When my home was broken into in July, I felt horribly violated.
Prized belongings were taken from me as strangers invaded the privacy of my intimate world.
That day, several homes in the George Town area were burglarised.
I am therefore as concerned about crime-reduction as my fellow citizens and residents.
I agree that more needs to be done to combat crime and to protect our borders from would-be-criminals-the alleged perpetrators who broke into my home had arrived on-island only days before.
I realise that the new visa process is intended to allow only legitimate visitors to enter our islands.
In principle, this is sound logic.
In practice, however, the ramifications are unfortunate.
For example, many domestic and construction employees on our island are from Jamaica and Honduras.
In order to provide their invaluable services, these women and men must often leave their children behind.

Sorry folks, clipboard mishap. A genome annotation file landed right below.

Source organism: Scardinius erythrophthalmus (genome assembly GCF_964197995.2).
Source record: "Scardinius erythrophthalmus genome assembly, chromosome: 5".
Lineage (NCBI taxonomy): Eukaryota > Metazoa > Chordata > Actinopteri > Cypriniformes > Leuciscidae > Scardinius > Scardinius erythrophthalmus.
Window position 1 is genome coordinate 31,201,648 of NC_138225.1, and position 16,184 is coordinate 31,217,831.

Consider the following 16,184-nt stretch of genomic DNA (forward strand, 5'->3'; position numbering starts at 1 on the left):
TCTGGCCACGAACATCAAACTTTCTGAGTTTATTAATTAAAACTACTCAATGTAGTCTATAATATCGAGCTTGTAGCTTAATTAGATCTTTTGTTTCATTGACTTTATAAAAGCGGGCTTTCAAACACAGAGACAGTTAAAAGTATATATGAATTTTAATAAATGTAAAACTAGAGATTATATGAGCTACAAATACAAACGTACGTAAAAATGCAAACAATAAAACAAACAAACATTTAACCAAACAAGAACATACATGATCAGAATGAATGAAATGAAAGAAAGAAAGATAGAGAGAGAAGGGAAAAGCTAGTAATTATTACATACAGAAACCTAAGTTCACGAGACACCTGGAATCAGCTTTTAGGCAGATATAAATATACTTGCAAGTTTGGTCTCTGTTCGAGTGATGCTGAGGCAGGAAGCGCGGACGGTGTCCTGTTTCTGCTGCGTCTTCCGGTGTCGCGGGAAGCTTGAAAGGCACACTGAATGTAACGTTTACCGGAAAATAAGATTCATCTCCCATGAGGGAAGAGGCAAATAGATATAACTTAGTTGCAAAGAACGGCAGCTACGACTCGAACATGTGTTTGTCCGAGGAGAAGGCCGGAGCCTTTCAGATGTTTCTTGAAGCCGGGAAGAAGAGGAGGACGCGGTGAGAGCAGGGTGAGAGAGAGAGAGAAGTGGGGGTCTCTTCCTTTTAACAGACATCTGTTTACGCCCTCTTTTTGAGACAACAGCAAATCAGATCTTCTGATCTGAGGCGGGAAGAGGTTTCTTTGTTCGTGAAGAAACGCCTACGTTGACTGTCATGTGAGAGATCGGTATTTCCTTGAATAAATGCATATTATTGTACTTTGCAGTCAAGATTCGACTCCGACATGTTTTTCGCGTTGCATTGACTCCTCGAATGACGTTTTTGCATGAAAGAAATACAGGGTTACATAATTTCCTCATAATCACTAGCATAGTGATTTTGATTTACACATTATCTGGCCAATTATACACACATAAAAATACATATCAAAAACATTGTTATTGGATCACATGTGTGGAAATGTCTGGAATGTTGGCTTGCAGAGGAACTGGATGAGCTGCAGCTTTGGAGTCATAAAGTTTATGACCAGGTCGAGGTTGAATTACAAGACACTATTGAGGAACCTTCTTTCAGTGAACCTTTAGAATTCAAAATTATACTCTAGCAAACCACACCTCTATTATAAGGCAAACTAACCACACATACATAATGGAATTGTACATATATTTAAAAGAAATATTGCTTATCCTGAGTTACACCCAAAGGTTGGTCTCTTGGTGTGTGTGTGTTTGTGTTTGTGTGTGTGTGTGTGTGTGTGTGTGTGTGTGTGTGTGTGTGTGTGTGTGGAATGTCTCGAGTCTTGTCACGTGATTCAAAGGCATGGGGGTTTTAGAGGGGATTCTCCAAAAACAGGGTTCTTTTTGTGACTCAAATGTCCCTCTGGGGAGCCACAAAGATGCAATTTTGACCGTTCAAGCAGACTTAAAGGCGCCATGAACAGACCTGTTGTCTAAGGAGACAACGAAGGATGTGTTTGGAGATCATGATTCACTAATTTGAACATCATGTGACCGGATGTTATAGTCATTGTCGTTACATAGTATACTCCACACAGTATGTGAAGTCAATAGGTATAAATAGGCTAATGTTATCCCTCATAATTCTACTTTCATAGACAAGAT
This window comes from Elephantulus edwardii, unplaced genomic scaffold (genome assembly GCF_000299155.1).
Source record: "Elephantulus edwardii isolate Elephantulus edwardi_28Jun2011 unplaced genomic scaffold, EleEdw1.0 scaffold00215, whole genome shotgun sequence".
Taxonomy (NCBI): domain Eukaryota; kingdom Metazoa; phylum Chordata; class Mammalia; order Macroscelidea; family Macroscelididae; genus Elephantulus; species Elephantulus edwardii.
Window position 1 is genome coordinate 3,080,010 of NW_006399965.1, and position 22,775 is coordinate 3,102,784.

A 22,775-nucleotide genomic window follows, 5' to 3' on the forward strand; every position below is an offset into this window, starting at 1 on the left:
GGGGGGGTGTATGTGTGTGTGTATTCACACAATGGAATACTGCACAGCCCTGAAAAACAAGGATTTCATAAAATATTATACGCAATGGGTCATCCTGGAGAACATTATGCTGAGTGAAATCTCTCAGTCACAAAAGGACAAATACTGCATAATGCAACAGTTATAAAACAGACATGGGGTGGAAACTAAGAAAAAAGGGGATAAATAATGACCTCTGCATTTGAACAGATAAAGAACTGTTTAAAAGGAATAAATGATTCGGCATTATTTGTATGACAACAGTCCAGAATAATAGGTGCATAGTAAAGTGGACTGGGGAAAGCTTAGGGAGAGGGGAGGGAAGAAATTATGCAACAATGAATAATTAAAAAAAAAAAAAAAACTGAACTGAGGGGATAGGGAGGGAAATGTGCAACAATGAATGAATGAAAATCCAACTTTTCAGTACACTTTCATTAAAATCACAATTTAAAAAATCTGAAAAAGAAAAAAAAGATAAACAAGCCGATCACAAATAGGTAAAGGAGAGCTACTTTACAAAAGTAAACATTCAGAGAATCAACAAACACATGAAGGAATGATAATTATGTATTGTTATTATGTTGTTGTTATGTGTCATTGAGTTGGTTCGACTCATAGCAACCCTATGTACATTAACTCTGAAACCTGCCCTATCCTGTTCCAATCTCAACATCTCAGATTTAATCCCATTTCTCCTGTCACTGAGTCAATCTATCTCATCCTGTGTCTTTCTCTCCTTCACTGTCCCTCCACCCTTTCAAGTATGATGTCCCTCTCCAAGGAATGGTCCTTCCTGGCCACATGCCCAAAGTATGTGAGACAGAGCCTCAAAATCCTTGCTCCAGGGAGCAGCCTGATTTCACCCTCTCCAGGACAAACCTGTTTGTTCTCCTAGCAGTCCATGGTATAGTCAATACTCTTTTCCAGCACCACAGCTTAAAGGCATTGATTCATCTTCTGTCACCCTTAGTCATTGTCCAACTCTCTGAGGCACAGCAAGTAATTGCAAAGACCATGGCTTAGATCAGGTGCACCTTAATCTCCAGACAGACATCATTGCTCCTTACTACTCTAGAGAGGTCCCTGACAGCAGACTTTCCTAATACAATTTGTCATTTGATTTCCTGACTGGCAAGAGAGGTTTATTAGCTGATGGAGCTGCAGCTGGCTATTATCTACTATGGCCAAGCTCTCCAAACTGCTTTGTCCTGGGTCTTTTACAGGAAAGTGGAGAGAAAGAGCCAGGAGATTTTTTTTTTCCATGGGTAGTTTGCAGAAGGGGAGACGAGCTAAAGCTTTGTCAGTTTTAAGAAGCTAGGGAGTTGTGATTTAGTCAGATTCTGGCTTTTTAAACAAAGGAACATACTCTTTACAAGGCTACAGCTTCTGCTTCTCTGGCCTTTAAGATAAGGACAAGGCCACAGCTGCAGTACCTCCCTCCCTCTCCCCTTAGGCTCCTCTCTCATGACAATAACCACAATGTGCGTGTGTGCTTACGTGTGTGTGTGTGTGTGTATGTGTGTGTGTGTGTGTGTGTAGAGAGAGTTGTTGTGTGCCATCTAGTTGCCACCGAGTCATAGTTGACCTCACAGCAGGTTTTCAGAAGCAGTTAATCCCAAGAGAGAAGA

With a significant portion of their wages already being sent home, it is unlikely that they will be able to find the money for the visa-application fee(s), thereby making their children unintended victims of the visa-process.
I am left wondering whether other options could have been explored.
For example, an information exchange with Honduras and Jamaica could have enabled us to compile a watch-list of persons who should be barred from our islands.
Granted, this wouldn’t have garnered as many headlines as the visa-issue has-with the accompanying tough-on-crime points for the PPM-but it could have perhaps achieved the same goal without any disparate consequences.
Charles D. Bush